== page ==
Twitter launches disappearing tweets called Fleets, sparking comparisons to Snapchat and mockery due to enema brand of the same name
- Twitter announced on Tuesday that it is rolling out disappearing tweets — called Fleets — to all users.
- The new feature instantly drew comparisons to Snapchat and Instagram stories.
- Fleets also prompted some raised eyebrows due to its name, which it shares with an enema brand.
Twitter's Fleets are here. And, people aren't quite sure how to feel.
On Tuesday, Twitter announced it is rolling out disappearing tweets, called Fleets. The feature functions similarly to Snapchat or Instagram stories, in that the Fleet — which could be a text, photo, or video — is live for just 24 hours.According to Twitter, the new feature rolls out for all users starting on Tuesday.
—Twitter (@Twitter) November 17, 2020Twitter previously tested Fleets in Brazil, Italy, India, and South Korea, design director Joshua Harris and product manager Sam Haveson said in a blog post. Harris and Haveson said that Fleets are intended to counter some people's discomfort that tweets can feel "so public, so permanent, and like there's so much pressure to rack up Retweets and Likes."
The feature sparked some raised eyebrows, both for its similarities to other platforms and its name — which it shares with an enema brand.Read more: Paid rest days and bedtime stories: How Twitter is keeping its culture alive as employees work from home
Fleets is already drawing comparisons to Snapchat and Instagram Stories
On the updated Twitter app, it is immediately clear why Fleets are drawing comparisons to Snapchat and Instagram Stories.Snapchat was the first major platform to bet on ephemeral posts that disappear after viewing or after a certain amount of time. And, Twitter's layout for Fleet's is remarkably similar to the circular stories at the top of Instagram.Like Instagram and Snapchat, people's responses to Fleets appear in the form of direct messages, unlike a typical tweet, which can be retweeted or replied to publicly.
Even Harris and Haveson acknowledged the overlap between Fleets and other platforms.
"This format may sound familiar to you!" Tuesday's blog post reads. "We've learned that some people feel more comfortable joining conversations on Twitter with this ephemeral format, so what they're saying lives just for a moment in time."Many people on took to Twitter to remark on the similarities.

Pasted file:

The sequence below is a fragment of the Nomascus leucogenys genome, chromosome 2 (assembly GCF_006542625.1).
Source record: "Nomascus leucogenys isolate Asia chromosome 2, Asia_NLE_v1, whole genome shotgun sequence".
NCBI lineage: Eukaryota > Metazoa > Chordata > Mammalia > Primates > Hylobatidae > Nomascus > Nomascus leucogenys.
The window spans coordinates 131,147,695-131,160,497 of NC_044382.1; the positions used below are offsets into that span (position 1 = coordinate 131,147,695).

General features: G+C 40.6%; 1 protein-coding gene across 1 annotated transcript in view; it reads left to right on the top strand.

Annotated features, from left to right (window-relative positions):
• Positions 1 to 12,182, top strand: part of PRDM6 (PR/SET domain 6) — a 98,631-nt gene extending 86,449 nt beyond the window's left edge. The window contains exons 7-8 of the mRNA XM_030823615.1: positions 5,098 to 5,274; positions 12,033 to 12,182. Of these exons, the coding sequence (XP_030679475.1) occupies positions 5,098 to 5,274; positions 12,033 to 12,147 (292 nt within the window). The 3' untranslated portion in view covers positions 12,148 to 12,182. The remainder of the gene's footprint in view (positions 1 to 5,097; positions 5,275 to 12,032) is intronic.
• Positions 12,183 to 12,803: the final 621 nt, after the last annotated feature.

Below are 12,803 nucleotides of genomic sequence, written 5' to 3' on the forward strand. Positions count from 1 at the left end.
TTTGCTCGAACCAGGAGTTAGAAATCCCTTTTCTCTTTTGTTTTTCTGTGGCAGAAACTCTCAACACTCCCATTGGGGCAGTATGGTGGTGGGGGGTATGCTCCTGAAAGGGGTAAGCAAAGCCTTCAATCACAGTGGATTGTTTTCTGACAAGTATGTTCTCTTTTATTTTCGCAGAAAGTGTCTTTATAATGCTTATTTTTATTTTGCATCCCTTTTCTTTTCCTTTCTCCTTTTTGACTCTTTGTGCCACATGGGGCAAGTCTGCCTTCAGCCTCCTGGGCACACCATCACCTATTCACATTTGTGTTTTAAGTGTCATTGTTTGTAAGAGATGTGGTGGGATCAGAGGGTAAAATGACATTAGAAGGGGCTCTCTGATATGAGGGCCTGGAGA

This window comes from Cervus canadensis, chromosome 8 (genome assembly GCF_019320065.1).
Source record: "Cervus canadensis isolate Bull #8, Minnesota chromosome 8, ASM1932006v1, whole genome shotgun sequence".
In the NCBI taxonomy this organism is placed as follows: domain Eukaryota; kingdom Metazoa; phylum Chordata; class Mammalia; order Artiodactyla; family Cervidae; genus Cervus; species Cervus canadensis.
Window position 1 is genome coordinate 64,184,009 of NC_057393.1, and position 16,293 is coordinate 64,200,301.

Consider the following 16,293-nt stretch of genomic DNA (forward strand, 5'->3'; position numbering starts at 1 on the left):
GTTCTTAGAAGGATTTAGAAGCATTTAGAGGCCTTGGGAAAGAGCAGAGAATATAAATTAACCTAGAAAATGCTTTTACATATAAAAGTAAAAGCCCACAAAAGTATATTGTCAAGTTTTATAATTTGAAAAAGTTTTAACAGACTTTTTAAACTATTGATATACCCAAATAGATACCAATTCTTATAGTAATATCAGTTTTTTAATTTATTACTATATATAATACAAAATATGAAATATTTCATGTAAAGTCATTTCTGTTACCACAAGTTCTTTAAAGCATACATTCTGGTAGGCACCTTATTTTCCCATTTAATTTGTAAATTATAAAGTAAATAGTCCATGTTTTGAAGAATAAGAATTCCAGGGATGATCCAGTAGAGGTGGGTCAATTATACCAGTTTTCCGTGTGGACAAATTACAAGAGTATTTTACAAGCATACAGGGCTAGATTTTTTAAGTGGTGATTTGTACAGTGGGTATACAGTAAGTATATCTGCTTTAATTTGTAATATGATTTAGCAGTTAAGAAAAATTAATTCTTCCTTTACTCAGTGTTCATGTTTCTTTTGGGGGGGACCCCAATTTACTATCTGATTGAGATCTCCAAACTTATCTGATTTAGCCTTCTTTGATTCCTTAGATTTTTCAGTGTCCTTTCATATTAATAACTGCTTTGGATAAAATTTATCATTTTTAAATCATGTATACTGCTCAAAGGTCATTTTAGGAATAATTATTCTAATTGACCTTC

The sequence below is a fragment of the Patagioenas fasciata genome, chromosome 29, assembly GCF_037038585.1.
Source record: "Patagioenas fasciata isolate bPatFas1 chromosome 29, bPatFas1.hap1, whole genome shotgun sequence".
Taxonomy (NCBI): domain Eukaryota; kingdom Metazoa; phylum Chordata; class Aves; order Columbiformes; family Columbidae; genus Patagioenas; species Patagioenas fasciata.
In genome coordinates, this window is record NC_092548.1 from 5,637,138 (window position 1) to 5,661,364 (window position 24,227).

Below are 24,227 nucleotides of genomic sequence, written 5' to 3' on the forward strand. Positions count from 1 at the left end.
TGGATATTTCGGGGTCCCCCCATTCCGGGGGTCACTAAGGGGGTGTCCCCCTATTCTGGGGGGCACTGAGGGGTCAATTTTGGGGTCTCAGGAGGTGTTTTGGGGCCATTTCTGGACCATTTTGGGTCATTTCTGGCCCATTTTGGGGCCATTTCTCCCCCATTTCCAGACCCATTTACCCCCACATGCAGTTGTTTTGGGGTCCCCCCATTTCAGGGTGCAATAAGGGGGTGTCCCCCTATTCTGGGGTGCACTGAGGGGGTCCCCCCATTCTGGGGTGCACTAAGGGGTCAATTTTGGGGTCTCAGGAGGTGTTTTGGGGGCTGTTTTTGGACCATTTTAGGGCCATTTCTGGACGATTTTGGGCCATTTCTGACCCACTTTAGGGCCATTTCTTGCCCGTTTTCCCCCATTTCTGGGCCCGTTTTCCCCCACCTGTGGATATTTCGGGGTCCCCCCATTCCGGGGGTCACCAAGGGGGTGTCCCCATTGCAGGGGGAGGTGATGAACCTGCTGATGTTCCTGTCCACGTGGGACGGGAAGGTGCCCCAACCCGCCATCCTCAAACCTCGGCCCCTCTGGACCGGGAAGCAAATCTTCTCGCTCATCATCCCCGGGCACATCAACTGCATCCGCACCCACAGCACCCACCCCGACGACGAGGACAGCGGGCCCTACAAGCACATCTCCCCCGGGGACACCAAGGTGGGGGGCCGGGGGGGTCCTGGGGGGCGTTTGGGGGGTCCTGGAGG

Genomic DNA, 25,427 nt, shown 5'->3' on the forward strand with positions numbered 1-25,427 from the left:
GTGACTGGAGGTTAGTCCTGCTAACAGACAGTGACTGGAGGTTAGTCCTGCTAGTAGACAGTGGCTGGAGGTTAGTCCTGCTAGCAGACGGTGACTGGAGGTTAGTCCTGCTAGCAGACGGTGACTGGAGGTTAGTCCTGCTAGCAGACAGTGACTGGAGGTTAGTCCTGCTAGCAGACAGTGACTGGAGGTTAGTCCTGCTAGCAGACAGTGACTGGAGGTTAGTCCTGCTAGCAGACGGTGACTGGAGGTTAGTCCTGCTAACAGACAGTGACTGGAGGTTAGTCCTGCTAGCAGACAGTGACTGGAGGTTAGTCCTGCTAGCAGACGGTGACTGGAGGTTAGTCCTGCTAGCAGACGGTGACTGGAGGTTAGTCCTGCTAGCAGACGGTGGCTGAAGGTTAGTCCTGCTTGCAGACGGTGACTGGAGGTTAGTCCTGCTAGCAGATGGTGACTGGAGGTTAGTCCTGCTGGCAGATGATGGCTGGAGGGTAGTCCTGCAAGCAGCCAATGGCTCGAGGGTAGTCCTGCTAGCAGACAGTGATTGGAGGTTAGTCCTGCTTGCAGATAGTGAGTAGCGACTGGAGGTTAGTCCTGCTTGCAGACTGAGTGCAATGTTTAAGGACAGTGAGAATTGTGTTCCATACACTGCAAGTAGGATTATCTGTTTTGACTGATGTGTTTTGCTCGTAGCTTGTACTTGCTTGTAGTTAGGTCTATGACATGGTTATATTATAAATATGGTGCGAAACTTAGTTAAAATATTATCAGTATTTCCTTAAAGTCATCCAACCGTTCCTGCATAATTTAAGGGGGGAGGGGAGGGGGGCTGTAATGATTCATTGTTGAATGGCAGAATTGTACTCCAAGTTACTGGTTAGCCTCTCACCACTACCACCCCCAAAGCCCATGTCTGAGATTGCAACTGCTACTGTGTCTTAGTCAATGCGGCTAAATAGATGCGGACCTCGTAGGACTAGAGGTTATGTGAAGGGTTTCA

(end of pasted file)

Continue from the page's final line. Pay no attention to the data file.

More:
—Fiersa Besari (@FiersaBesari) November 17, 2020
—DevilTimeObito (@GodzNas) November 17, 2020
—Flight’s Burner (@FRBurnerAcct) November 17, 2020
Fleet shares a name with an enema brand, sparking mockery
Twitter's decision to name the feature Fleets also prompted some raised eyebrows.
Fleet is a well-established enema brand. So, some people questioned why Twitter decided to brand its disappearing tweets with this exact name.
—✨ Mikey Almeida ✨ (@mikey_almeida) November 17, 2020
—Renee Libby (@ReneeAlida) November 17, 2020
—Ian Bogost (@ibogost) November 17, 2020This isn't the first time someone has questioned Twitter's naming skills.
The response: "yes we know what fleets means. thanks - gay intern."
—Twitter Comms (@TwitterComms) March 4, 2020
People also questioned why Twitter prioritized Fleets over functions like an edit buttonSome people wondered why Twitter decided to roll out Fleets instead of focusing on features users are demanding, such as an edit button.
—Squimpus (@squimpus) November 17, 2020
—Zach (@gzach_) November 17, 2020
—samanthamarika (@samanthamarika1) November 17, 2020
However, the ability to edit tweets may never come to fruition. Twitter CEO Jack Dorsey told Wired earlier this year that the company has not rolled out editing to allow Twitter to stay true to its text-messaging roots."The reason there's no edit button [and] there hasn't been an edit button traditionally is we started as an SMS text messaging service," Dorsey said. "So as you all know, when you send a text, you can't really take it back. We wanted to preserve that vibe and that feeling in the early days."
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